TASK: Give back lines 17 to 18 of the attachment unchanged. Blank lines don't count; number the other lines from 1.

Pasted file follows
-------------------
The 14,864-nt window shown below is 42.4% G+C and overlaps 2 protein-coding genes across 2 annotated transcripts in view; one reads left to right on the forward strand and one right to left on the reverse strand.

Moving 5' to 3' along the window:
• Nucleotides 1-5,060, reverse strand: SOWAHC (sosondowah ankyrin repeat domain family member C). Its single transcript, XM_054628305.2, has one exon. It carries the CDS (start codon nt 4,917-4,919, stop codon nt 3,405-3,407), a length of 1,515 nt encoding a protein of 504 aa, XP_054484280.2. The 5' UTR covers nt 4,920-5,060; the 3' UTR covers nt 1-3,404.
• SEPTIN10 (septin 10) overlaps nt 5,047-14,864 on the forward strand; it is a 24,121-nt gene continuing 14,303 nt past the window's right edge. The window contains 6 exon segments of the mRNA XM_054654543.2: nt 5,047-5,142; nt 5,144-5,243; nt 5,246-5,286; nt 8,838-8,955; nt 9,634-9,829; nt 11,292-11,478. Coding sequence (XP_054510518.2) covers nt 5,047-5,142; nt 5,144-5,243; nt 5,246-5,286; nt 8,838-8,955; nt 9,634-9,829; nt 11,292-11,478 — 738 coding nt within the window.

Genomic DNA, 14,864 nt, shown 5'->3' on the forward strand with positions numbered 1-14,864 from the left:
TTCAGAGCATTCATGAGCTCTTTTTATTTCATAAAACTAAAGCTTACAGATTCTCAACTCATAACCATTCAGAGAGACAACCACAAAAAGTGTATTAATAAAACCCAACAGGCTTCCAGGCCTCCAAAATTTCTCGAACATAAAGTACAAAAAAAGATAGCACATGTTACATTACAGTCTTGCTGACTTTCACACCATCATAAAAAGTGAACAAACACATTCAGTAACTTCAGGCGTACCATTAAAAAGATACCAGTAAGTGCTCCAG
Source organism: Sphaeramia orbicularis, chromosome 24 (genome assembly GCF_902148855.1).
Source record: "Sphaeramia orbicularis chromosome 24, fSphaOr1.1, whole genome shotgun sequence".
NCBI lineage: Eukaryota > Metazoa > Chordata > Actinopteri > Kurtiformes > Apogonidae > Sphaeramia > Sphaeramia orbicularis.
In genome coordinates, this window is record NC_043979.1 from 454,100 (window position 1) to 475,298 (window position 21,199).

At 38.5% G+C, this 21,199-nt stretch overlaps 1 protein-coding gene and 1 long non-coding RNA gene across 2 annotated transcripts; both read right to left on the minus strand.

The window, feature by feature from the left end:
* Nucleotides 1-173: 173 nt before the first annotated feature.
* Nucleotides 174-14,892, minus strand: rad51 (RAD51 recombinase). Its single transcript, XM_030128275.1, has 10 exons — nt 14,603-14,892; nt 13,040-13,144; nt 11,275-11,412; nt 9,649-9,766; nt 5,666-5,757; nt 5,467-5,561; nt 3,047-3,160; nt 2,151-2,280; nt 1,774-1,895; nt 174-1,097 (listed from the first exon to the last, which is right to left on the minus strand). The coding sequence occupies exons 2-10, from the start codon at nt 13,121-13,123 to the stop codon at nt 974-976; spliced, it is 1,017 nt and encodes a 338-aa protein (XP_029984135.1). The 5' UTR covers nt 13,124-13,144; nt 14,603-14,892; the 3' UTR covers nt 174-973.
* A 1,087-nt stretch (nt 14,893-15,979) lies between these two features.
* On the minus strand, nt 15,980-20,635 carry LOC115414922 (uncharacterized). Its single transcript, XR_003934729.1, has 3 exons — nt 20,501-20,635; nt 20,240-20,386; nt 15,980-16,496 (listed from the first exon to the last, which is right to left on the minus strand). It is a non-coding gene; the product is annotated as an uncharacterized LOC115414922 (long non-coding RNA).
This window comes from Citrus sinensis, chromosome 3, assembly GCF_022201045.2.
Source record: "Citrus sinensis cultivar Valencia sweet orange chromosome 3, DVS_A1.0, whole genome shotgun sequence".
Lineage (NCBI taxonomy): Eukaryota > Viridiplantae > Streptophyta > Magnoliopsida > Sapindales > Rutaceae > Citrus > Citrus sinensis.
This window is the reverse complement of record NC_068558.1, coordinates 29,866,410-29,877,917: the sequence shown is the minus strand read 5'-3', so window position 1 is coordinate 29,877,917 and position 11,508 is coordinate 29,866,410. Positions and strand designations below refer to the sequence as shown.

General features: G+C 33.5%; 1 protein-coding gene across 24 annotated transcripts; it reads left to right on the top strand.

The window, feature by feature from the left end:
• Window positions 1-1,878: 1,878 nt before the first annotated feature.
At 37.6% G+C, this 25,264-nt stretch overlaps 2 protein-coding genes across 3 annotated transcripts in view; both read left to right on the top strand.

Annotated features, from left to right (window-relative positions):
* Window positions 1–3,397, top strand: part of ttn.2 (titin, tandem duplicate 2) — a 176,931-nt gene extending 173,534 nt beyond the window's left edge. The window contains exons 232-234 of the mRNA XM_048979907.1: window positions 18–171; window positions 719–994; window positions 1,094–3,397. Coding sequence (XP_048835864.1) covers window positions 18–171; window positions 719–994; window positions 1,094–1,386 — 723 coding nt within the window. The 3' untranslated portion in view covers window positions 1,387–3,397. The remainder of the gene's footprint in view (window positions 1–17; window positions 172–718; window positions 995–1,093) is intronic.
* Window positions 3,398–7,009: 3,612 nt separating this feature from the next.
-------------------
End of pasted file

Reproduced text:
This window comes from Citrus sinensis, chromosome 3, assembly GCF_022201045.2.
Source record: "Citrus sinensis cultivar Valencia sweet orange chromosome 3, DVS_A1.0, whole genome shotgun sequence".